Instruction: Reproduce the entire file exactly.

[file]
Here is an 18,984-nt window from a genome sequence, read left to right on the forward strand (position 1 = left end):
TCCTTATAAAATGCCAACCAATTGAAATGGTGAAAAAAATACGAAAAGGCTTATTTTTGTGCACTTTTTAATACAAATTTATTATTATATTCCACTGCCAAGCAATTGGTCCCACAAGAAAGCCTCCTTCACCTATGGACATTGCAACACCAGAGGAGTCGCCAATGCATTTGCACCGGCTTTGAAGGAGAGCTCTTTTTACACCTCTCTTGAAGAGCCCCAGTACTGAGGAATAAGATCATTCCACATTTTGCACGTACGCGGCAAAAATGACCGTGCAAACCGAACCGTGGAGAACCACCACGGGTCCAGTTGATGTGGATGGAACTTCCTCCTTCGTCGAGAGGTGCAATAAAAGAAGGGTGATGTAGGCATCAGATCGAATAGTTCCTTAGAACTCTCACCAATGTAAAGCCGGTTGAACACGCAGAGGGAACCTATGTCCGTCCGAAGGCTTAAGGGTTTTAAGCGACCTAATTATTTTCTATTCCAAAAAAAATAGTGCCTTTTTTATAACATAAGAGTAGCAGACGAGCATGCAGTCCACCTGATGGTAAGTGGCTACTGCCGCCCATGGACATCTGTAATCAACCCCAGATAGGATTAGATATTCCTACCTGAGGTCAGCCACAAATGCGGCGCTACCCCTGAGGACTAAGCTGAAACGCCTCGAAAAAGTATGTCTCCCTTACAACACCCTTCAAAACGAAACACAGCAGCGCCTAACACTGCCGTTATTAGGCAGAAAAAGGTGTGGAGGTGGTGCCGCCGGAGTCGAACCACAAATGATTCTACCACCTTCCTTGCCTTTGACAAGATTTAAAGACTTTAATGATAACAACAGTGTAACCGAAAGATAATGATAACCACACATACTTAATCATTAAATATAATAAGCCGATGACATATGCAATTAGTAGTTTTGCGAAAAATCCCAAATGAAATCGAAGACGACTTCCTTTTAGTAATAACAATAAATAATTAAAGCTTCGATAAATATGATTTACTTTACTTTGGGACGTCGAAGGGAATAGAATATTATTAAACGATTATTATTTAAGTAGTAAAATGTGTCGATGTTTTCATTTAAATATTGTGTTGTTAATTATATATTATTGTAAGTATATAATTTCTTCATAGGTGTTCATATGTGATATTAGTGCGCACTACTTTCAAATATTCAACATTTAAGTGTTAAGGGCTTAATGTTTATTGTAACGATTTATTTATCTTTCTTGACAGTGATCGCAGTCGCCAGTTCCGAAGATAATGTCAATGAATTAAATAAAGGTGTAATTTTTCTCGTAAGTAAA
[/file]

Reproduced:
Here is an 18,984-nt window from a genome sequence, read left to right on the forward strand (position 1 = left end):
TCCTTATAAAATGCCAACCAATTGAAATGGTGAAAAAAATACGAAAAGGCTTATTTTTGTGCACTTTTTAATACAAATTTATTATTATATTCCACTGCCAAGCAATTGGTCCCACAAGAAAGCCTCCTTCACCTATGGACATTGCAACACCAGAGGAGTCGCCAATGCATTTGCACCGGCTTTGAAGGAGAGCTCTTTTTACACCTCTCTTGAAGAGCCCCAGTACTGAGGAATAAGATCATTCCACATTTTGCACGTACGCGGCAAAAATGACCGTGCAAACCGAACCGTGGAGAACCACCACGGGTCCAGTTGATGTGGATGGAACTTCCTCCTTCGTCGAGAGGTGCAATAAAAGAAGGGTGATGTAGGCATCAGATCGAATAGTTCCTTAGAACTCTCACCAATGTAAAGCCGGTTGAACACGCAGAGGGAACCTATGTCCGTCCGAAGGCTTAAGGGTTTTAAGCGACCTAATTATTTTCTATTCCAAAAAAAATAGTGCCTTTTTTATAACATAAGAGTAGCAGACGAGCATGCAGTCCACCTGATGGTAAGTGGCTACTGCCGCCCATGGACATCTGTAATCAACCCCAGATAGGATTAGATATTCCTACCTGAGGTCAGCCACAAATGCGGCGCTACCCCTGAGGACTAAGCTGAAACGCCTCGAAAAAGTATGTCTCCCTTACAACACCCTTCAAAACGAAACACAGCAGCGCCTAACACTGCCGTTATTAGGCAGAAAAAGGTGTGGAGGTGGTGCCGCCGGAGTCGAACCACAAATGATTCTACCACCTTCCTTGCCTTTGACAAGATTTAAAGACTTTAATGATAACAACAGTGTAACCGAAAGATAATGATAACCACACATACTTAATCATTAAATATAATAAGCCGATGACATATGCAATTAGTAGTTTTGCGAAAAATCCCAAATGAAATCGAAGACGACTTCCTTTTAGTAATAACAATAAATAATTAAAGCTTCGATAAATATGATTTACTTTACTTTGGGACGTCGAAGGGAATAGAATATTATTAAACGATTATTATTTAAGTAGTAAAATGTGTCGATGTTTTCATTTAAATATTGTGTTGTTAATTATATATTATTGTAAGTATATAATTTCTTCATAGGTGTTCATATGTGATATTAGTGCGCACTACTTTCAAATATTCAACATTTAAGTGTTAAGGGCTTAATGTTTATTGTAACGATTTATTTATCTTTCTTGACAGTGATCGCAGTCGCCAGTTCCGAAGATAATGTCAATGAATTAAATAAAGGTGTAATTTTTCTCGTAAGTAAA